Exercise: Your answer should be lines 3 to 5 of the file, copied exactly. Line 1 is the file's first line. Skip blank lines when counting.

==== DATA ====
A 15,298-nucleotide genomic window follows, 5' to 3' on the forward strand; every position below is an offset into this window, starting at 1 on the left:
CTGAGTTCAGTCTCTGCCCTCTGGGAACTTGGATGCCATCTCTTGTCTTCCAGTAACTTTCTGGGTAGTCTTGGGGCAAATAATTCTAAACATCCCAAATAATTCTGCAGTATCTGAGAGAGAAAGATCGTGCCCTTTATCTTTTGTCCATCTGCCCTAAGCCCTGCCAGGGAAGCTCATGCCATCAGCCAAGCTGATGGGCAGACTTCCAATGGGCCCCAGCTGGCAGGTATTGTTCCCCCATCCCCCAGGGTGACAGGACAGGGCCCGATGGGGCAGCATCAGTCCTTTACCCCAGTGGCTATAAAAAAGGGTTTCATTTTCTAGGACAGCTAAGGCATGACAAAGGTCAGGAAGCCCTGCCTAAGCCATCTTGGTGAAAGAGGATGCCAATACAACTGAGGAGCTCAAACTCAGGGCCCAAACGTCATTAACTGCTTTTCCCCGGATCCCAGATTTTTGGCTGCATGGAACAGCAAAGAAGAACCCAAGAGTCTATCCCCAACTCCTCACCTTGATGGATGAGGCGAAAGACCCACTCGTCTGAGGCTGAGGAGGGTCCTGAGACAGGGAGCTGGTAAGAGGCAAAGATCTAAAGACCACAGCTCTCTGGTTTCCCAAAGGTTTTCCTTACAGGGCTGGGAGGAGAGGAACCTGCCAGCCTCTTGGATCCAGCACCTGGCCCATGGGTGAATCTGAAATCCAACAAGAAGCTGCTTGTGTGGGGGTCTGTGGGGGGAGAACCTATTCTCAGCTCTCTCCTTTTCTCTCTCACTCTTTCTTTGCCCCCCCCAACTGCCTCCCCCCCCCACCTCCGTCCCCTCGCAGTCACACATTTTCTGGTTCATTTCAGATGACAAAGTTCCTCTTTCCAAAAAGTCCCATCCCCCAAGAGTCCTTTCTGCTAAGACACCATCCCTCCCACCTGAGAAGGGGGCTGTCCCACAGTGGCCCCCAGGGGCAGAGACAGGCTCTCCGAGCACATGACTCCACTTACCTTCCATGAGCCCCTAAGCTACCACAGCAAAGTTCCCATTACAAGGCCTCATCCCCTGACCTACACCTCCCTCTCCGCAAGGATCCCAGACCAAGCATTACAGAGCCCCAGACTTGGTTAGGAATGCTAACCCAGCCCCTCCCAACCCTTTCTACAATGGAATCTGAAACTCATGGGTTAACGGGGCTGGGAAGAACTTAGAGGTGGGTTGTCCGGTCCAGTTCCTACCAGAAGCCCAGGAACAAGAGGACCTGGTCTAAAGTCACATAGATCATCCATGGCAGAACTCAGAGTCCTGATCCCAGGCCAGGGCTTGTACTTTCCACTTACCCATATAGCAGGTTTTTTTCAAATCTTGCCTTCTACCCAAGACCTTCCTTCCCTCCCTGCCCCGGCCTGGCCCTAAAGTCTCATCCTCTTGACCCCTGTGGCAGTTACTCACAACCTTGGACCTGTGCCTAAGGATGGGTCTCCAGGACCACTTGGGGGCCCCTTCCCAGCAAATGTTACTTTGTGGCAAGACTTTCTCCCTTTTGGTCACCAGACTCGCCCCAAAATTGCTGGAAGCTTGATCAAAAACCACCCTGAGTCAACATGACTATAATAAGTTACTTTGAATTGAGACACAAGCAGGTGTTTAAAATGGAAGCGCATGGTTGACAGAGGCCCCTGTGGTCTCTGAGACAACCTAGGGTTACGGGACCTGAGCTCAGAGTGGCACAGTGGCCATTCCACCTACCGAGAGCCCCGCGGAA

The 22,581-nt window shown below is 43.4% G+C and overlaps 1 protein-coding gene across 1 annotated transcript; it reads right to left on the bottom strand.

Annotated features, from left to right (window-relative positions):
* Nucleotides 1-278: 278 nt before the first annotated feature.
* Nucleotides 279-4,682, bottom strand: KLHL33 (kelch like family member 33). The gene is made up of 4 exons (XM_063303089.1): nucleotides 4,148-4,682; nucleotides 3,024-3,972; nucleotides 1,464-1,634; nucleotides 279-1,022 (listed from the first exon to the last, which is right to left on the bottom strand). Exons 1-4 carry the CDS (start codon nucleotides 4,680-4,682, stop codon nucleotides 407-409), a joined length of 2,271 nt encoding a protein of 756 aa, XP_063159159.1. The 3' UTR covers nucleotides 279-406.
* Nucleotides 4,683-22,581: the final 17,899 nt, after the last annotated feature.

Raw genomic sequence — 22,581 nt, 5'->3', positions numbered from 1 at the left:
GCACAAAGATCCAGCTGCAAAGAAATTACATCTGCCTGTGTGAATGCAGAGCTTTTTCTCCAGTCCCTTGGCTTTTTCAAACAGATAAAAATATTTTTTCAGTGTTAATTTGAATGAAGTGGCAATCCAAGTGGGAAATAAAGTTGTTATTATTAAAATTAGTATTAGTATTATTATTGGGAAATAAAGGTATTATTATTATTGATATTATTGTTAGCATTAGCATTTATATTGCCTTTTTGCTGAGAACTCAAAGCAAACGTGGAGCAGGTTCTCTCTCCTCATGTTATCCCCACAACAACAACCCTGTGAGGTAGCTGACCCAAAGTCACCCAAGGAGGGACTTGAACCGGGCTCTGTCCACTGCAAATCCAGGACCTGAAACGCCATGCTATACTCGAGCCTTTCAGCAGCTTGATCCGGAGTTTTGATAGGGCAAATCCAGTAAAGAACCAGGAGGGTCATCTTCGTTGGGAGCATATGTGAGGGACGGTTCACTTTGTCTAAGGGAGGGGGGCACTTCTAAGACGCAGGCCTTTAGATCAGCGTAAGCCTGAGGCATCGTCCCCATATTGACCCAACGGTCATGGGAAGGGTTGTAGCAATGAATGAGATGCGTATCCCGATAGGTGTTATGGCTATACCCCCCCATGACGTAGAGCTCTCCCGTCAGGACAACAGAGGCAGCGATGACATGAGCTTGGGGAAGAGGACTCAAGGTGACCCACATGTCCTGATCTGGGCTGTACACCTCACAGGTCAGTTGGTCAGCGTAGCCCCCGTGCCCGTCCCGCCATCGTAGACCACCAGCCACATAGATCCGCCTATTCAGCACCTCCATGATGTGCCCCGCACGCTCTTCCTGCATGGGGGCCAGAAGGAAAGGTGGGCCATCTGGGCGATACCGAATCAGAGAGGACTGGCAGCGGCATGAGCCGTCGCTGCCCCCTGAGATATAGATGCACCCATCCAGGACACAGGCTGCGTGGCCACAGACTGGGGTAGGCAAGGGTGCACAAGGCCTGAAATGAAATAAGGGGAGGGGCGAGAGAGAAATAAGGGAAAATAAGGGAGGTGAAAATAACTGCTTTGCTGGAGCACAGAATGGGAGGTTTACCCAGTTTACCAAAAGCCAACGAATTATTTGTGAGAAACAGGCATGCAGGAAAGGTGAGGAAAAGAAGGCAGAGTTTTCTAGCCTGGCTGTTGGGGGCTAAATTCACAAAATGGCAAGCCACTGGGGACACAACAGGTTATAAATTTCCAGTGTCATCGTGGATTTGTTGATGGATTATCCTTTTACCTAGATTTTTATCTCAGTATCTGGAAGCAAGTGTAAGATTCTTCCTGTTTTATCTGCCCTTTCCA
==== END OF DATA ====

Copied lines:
The 22,581-nt window shown below is 43.4% G+C and overlaps 1 protein-coding gene across 1 annotated transcript; it reads right to left on the bottom strand.

Annotated features, from left to right (window-relative positions):
* Nucleotides 1-278: 278 nt before the first annotated feature.